Although these devices have received a lot of press over the years and have even been given or sold at subsidised prices to users in poor signal areas in many countries, they have never reached their full potential due to a combination of cost, complexity and difficulty marketing the solution to consumers and enterprise IT managers. When deployed correctly however, they can be quite effective, although spectrum planning and management is a challenge.

Whereas small cells contribute to improving both cellular capacity and coverage in one device, a Distributed Antenna System (DAS) is often the go-to option for solving issue 3, that of indoor cellular coverage.

These systems typically use an array of cabling and antennas distributed around a building, sending and receiving signals either repeated from a cell outdoors or from an indoor small cell, expanding coverage throughout the indoor space – but not providing significant extra capacity, as either none or a small number of additional cells are added to the cellular network, so all devices within the cell are still competing for its limited radio resources. This can even exacerbate capacity issues if the cell is grown large enough to cover a greater number of devices.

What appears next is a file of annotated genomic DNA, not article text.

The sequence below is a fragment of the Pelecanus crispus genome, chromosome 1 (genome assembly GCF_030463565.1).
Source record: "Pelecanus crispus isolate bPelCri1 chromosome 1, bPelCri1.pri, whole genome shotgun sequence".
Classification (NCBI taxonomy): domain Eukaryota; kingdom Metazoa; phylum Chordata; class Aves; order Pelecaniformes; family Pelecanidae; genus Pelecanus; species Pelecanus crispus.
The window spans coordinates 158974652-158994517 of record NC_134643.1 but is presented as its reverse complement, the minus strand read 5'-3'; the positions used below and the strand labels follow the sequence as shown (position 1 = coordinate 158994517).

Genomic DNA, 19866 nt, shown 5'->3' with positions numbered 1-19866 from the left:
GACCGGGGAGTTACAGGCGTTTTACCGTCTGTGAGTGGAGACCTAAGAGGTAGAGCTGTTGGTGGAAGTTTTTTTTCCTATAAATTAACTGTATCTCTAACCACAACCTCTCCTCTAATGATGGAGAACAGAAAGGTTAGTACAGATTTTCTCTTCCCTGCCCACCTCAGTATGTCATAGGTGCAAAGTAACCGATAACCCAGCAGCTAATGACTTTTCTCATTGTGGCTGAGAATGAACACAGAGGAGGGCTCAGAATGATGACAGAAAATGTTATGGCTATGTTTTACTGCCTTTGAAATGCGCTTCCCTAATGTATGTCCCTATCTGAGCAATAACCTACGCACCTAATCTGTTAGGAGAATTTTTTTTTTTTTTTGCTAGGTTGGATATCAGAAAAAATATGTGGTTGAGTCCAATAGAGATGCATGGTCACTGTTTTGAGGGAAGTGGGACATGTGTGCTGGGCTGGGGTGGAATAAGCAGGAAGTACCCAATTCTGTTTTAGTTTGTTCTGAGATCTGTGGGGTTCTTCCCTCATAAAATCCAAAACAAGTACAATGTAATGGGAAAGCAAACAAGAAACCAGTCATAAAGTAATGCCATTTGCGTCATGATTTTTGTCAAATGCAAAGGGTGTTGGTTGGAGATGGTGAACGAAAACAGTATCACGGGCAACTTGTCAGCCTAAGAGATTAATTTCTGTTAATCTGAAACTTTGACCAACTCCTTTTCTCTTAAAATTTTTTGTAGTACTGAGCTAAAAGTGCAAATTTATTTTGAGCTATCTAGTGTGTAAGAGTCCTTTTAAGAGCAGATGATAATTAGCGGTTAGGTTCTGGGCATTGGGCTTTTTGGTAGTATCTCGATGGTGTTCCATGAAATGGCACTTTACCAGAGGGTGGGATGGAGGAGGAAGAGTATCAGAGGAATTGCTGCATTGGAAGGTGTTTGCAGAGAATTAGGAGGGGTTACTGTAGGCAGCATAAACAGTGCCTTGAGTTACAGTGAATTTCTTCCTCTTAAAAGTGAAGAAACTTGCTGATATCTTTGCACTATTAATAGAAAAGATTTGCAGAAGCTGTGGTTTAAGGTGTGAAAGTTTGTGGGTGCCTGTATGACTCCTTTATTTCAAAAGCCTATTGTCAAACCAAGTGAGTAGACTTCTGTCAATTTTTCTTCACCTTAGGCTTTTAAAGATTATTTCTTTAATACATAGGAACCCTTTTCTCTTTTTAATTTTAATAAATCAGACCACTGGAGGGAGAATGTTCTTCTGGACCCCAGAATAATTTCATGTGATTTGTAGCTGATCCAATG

An interesting hybrid has developed in recent years, combining the best aspects of both solutions: hybrid DAS. In these systems, a number of small cells are connected to a single large or several small DAS systems throughout the building, intending to provide a good balance of coverage and capacity.